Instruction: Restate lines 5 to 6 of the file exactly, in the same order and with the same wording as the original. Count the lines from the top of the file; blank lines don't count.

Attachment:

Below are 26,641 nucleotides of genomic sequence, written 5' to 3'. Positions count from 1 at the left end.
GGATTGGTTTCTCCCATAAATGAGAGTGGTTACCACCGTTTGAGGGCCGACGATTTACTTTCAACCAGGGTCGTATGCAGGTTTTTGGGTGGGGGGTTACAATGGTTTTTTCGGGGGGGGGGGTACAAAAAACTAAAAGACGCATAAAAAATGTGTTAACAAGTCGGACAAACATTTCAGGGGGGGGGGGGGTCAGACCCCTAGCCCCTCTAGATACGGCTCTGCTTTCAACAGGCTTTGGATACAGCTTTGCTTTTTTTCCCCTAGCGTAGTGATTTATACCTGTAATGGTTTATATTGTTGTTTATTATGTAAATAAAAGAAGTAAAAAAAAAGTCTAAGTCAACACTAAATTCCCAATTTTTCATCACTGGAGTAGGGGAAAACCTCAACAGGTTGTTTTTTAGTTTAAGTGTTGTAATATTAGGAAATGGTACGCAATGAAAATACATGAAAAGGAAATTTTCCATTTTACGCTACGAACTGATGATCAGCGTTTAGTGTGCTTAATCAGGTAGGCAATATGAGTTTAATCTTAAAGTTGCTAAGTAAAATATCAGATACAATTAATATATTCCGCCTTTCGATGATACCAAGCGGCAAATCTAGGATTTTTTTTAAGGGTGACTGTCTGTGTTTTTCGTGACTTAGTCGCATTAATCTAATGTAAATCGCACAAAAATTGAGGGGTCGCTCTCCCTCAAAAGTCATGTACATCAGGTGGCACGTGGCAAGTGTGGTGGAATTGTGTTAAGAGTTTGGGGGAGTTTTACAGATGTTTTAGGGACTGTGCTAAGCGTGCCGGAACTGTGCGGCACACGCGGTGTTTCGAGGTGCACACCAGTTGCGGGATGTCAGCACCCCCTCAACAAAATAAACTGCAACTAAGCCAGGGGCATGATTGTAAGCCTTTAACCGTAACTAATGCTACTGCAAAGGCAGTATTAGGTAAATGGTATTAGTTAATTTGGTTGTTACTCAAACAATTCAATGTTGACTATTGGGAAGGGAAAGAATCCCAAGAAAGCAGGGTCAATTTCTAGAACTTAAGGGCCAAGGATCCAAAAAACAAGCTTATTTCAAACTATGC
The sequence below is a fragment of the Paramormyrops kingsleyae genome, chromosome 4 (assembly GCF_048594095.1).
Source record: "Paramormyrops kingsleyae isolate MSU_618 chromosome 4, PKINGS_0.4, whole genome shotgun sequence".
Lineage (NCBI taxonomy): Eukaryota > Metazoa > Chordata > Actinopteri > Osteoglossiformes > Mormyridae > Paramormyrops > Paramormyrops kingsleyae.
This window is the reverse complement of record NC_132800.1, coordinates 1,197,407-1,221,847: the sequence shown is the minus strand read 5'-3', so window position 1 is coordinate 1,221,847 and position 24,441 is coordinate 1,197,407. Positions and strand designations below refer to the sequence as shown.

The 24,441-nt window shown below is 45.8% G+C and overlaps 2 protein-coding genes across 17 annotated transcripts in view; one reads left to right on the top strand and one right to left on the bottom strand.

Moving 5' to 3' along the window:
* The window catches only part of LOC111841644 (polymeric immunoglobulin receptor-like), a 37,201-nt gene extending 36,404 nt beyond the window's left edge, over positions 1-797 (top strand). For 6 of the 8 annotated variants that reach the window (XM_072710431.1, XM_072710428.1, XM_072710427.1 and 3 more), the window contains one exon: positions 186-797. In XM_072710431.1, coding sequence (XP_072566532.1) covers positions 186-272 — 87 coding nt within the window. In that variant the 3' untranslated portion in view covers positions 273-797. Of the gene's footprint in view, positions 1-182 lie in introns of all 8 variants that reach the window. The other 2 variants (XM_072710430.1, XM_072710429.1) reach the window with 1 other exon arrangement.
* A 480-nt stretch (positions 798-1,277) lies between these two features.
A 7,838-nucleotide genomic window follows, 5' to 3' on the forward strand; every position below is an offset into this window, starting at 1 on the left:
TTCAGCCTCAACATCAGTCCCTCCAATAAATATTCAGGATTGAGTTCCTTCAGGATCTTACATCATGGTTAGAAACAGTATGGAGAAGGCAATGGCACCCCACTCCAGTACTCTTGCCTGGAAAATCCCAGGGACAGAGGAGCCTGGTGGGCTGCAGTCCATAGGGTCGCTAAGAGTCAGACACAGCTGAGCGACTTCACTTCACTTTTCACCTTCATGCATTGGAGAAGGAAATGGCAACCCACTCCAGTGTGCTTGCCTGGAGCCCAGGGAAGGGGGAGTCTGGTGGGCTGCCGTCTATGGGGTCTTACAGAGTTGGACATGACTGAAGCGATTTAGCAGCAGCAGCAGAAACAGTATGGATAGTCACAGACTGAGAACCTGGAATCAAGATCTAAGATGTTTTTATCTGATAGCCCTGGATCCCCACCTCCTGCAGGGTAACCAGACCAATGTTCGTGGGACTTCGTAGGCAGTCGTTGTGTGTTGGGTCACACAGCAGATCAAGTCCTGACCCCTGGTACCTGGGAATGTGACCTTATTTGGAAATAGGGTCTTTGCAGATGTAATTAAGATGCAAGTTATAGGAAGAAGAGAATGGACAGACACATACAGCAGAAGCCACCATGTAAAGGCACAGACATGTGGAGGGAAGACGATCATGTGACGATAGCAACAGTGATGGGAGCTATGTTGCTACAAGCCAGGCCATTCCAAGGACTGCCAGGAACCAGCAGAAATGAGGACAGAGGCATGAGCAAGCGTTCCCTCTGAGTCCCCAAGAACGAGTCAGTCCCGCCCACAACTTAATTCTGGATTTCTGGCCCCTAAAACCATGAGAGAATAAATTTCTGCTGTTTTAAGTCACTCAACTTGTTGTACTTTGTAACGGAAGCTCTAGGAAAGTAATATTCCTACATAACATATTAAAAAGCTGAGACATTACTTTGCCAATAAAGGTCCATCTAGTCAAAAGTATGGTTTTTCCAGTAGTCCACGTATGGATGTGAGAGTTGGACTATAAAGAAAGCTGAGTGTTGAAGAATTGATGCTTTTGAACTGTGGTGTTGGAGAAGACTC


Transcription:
Lineage (NCBI taxonomy): Eukaryota > Metazoa > Chordata > Actinopteri > Osteoglossiformes > Mormyridae > Paramormyrops > Paramormyrops kingsleyae.
This window is the reverse complement of record NC_132800.1, coordinates 1,197,407-1,221,847: the sequence shown is the minus strand read 5'-3', so window position 1 is coordinate 1,221,847 and position 24,441 is coordinate 1,197,407. Positions and strand designations below refer to the sequence as shown.